Posted by Barbara on May 04, 1997 at 22:46:09:
I posted this same thing to Austen-L today, so those of you who get the list, I am only plaigarizing myself! This is a bit long, but I'd like to hear what you all think!
At the beginning of Ch 5 there is a rather revealing conversation between Mary Crawford and her sister Mrs. Grant.
Mary says (of their brother Henry)
"We must leave him to himself, I believe. Talking does no good. He will be taken in at last."
"But I would not have him *taken in*. I would not have him duped; I would have it all fair and hounourable."
"Oh dear! Let him stand his chance and be taken in. It will do just as well. Everybody is taken in at some period or other."
"Not always in marriage, dear Mary."
"In marriage especially. With all due respect to such of the present company as chance to be married, my dear Mrs. Grant, there is not one in a hundred of either sex who is not taken in when they marry."....(Mary contines a paragraph later)"...from my own observation, it is a manoeuvring business. I know so many who have married in the full expectation and confidence of some one particular advantage in the connection, or accomplishment, or good quality in the person, who have found themselves entirely decieved, and been obliged to put up with exactly the reverse. What is this but a take in?"
When I read this passage, little buzzers started going off in my head, because that is exactly what has happened to so many of the Austen characters who we might consider to be in a less than ideal marriage. Mrs. Grant evidently does not agree with Mary, but we already see evidence of this going on in MP. Certainly we could say that Sir Thomas was "taken in" by Lady Bertram. Maria is "taking in" Mr. Rushworth. ("Miss Bertram *seemed* , by her amiable qualities and accomplishments, the best adapted to make him happy... Maria was indeed the pride and delight of them all--perfectly faultless--an angel;") And only a few pages after the conversation with Mrs. Grant, it appears that Mary is beginning to take Edmund in. She genuinely likes him, it seems, but he is blinded by his infatuation for her to see her as something she is not. ("(Fanny)was a little surprised that he could spend so many hours with Miss Crawford, and not see more of the sort of fault which he had already observed...")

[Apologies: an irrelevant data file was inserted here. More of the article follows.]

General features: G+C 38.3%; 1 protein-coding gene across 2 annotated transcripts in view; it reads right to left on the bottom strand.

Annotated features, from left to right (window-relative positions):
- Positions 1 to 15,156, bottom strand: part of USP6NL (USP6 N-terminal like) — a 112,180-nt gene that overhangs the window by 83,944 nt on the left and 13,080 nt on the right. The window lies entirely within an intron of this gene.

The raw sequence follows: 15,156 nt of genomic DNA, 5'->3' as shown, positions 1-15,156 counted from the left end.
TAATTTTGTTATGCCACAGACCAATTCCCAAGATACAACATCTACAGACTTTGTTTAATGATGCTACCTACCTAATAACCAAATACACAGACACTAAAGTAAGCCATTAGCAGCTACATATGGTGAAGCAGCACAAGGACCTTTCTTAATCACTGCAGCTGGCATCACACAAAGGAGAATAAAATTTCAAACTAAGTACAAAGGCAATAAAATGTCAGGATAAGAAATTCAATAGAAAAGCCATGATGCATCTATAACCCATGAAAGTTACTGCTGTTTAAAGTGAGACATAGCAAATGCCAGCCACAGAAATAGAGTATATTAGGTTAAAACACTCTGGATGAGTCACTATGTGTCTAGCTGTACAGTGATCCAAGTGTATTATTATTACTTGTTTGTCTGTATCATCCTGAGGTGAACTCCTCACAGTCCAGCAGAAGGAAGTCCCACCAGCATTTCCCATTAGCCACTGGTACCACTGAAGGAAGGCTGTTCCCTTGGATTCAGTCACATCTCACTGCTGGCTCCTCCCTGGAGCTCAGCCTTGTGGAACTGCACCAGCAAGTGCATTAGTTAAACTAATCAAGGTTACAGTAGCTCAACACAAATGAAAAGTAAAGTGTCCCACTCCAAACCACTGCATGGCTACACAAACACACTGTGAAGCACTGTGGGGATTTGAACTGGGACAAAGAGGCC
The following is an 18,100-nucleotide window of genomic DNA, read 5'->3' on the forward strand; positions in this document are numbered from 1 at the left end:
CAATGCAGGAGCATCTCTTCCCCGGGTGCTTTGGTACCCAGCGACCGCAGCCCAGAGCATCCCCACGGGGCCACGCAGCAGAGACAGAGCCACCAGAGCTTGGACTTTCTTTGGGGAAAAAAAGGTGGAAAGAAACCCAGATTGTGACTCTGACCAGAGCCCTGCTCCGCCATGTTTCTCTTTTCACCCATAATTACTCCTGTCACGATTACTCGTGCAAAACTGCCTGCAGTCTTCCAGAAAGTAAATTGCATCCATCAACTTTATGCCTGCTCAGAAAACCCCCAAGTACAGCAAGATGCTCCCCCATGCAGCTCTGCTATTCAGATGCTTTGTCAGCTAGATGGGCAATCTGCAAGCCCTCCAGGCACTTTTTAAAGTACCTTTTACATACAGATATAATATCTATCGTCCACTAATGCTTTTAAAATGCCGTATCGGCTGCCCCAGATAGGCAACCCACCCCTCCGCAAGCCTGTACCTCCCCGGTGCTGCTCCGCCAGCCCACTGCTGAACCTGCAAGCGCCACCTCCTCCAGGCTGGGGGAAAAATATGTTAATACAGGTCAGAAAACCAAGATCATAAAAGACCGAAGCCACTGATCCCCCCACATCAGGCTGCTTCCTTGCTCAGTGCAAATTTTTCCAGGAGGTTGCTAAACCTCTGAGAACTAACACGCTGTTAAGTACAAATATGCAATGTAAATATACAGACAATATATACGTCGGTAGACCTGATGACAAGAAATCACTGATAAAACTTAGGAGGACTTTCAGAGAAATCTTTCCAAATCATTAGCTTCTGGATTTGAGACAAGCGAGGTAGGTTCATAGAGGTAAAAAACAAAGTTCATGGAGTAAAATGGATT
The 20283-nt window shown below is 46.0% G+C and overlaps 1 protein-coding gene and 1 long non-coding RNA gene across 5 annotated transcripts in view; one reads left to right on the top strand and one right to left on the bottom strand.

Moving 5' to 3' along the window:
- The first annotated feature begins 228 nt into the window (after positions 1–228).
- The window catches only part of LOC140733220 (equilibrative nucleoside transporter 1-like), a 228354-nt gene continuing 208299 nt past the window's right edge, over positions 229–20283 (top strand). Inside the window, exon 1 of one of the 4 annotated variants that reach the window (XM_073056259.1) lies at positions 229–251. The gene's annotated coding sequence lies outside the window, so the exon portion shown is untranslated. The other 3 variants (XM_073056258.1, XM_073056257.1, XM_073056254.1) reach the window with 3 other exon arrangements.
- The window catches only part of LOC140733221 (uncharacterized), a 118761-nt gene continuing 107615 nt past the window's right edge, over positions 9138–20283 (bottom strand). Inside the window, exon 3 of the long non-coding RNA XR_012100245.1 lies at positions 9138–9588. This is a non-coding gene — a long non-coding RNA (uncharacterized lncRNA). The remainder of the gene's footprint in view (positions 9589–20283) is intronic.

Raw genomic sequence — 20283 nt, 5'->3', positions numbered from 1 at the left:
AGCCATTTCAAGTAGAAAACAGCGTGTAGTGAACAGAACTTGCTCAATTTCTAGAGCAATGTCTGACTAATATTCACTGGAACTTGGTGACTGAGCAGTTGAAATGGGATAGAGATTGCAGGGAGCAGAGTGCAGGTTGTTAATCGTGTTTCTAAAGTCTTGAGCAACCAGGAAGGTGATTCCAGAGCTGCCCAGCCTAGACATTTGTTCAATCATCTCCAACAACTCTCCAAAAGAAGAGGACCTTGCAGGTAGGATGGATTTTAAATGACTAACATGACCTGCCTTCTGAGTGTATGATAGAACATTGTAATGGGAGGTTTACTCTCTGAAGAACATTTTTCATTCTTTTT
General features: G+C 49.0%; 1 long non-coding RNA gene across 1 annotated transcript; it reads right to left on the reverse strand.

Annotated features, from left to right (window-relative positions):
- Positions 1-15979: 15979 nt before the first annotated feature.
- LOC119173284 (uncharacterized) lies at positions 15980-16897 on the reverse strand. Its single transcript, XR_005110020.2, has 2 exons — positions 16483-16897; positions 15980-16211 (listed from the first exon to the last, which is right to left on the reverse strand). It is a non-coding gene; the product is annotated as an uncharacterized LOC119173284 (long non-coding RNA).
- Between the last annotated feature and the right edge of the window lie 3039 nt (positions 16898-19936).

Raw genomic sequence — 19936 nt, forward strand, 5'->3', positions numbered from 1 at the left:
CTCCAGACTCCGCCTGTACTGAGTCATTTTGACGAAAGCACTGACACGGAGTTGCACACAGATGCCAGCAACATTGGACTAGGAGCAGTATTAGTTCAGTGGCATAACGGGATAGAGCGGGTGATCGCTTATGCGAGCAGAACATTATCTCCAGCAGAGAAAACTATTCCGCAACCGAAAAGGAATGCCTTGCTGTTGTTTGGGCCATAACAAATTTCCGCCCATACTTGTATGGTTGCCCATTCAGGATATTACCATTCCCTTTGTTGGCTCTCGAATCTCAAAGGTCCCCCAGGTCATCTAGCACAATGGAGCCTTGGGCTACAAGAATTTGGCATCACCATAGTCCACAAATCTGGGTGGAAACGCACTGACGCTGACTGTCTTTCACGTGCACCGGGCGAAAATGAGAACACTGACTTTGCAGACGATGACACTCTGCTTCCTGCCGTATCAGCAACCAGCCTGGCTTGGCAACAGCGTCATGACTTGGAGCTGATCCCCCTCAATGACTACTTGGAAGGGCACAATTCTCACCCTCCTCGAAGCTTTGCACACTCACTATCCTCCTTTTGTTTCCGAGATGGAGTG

In P&P, we see more examples of this. Mr. Bennet certainly had his head turned by a pretty face in his youth. He says to Elizabeth, "My child, let me not have the grief of seeing *you* unable to resepect your partner in life." Being taken in is exactly what Mr. Darcy wishes to avoid ("disguise of every sort is my abhorrence"), and yet exactly what Lady C. accuses Elizabeth of doing ("But *your* arts and allurements may, in a moment of infatuation, have made him forget what he owes to himself and to all his family. You may have drawn him in.")
Charlotte Lucas offers a slightly different philosophy than Mary Crawford's, "Happiness in marriage is entirely a matter of chance. If the dispositions of the parties were ever so well known to each other or ever so similar beforehand, it does not advance their felicity in the least. They always continue to grow sufficiently unlike afterwards to have their share of vexation; and it is better to know as little as possible fo the defects of the person with whom you are to pass your life." And, so she will not be "taken in" by Mr. Collins--she goes into her marriage with her eyes wide open, or should I say firmly and deliberatlely closed?
Other couples where one partner has been "taken in": Charles and Mary Musgrove, Sir Walter and poor Lady Elliot, Edward Ferrars narrowly misses this fate with Lucy Steele, but his brother Robert is taken in instead. Marianne is nearly taken in by Willoughby. Captain Wentworth nearly falls for charms that Louisa Musgrove does not actually possess, and Anne Elliot escapes being taken in by her cousin.
So is Mary Crawford right, or is Charlotte Lucas? JA often gives unsympathetic characters points of view which are unpopular, unsympathetic, or against her own views. Some of us may blame Charlotte for marrying Mr. Collins, but on the whole, she is far more sympathetic and likeable than Mary. However, all the Austen couples which we would assume or are told will have a happy union, have, for the most part, overcome any danger of one or the other being taken in. In fact, we probably believe they will be happy *because* they have learned a truth about themselves and about their future partner's true character. This includes Elizabeth and Mr. Darcy, Emma and Mr. Knightley, Marianne and Col. Brandon, and Elinor and Edward Ferrars. We might even include Edmund and Fanny here. Yet, if Charlotte Lucas is right, the chances of any of these couples being unhappy is just as likely an outcome. Do we see then an unpopular character telling us something that Austen actually believes herself? Are the truly happy couples the one couple in a hundred who have managed to get together without being taken in?
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